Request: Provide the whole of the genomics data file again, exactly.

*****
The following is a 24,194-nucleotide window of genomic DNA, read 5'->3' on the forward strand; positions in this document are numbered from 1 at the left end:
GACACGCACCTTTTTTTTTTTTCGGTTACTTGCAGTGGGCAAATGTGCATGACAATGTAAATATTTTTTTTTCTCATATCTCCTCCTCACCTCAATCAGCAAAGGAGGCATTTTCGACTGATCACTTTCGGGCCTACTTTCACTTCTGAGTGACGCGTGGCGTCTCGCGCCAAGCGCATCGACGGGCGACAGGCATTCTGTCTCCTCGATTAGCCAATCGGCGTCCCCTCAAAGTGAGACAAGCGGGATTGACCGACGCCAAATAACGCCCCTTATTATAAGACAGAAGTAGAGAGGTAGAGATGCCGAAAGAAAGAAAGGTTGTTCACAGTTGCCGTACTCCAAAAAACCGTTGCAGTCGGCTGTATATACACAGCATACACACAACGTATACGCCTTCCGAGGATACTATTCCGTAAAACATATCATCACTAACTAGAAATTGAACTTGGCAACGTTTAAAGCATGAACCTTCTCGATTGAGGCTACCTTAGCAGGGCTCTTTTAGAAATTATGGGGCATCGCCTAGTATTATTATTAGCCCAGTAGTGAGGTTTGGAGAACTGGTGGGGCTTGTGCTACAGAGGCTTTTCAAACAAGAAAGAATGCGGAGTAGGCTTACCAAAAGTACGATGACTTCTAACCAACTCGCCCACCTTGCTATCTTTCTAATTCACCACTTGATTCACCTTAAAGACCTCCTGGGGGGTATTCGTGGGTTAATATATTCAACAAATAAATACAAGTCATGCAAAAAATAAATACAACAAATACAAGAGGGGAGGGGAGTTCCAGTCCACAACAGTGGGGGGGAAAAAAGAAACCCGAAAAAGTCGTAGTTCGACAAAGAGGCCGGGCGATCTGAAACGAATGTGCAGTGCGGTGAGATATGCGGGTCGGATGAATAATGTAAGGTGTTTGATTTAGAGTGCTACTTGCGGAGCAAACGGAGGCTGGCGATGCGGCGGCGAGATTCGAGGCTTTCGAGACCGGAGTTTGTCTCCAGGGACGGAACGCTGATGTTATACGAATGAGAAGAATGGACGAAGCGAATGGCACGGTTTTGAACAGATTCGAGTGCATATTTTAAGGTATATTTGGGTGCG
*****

The following is a 24,194-nucleotide window of genomic DNA, read 5'->3' on the forward strand; positions in this document are numbered from 1 at the left end:
GACACGCACCTTTTTTTTTTTTCGGTTACTTGCAGTGGGCAAATGTGCATGACAATGTAAATATTTTTTTTTCTCATATCTCCTCCTCACCTCAATCAGCAAAGGAGGCATTTTCGACTGATCACTTTCGGGCCTACTTTCACTTCTGAGTGACGCGTGGCGTCTCGCGCCAAGCGCATCGACGGGCGACAGGCATTCTGTCTCCTCGATTAGCCAATCGGCGTCCCCTCAAAGTGAGACAAGCGGGATTGACCGACGCCAAATAACGCCCCTTATTATAAGACAGAAGTAGAGAGGTAGAGATGCCGAAAGAAAGAAAGGTTGTTCACAGTTGCCGTACTCCAAAAAACCGTTGCAGTCGGCTGTATATACACAGCATACACACAACGTATACGCCTTCCGAGGATACTATTCCGTAAAACATATCATCACTAACTAGAAATTGAACTTGGCAACGTTTAAAGCATGAACCTTCTCGATTGAGGCTACCTTAGCAGGGCTCTTTTAGAAATTATGGGGCATCGCCTAGTATTATTATTAGCCCAGTAGTGAGGTTTGGAGAACTGGTGGGGCTTGTGCTACAGAGGCTTTTCAAACAAGAAAGAATGCGGAGTAGGCTTACCAAAAGTACGATGACTTCTAACCAACTCGCCCACCTTGCTATCTTTCTAATTCACCACTTGATTCACCTTAAAGACCTCCTGGGGGGTATTCGTGGGTTAATATATTCAACAAATAAATACAAGTCATGCAAAAAATAAATACAACAAATACAAGAGGGGAGGGGAGTTCCAGTCCACAACAGTGGGGGGGAAAAAAGAAACCCGAAAAAGTCGTAGTTCGACAAAGAGGCCGGGCGATCTGAAACGAATGTGCAGTGCGGTGAGATATGCGGGTCGGATGAATAATGTAAGGTGTTTGATTTAGAGTGCTACTTGCGGAGCAAACGGAGGCTGGCGATGCGGCGGCGAGATTCGAGGCTTTCGAGACCGGAGTTTGTCTCCAGGGACGGAACGCTGATGTTATACGAATGAGAAGAATGGACGAAGCGAATGGCACGGTTTTGAACAGATTCGAGTGCATATTTTAAGGTATATTTGGGTGCG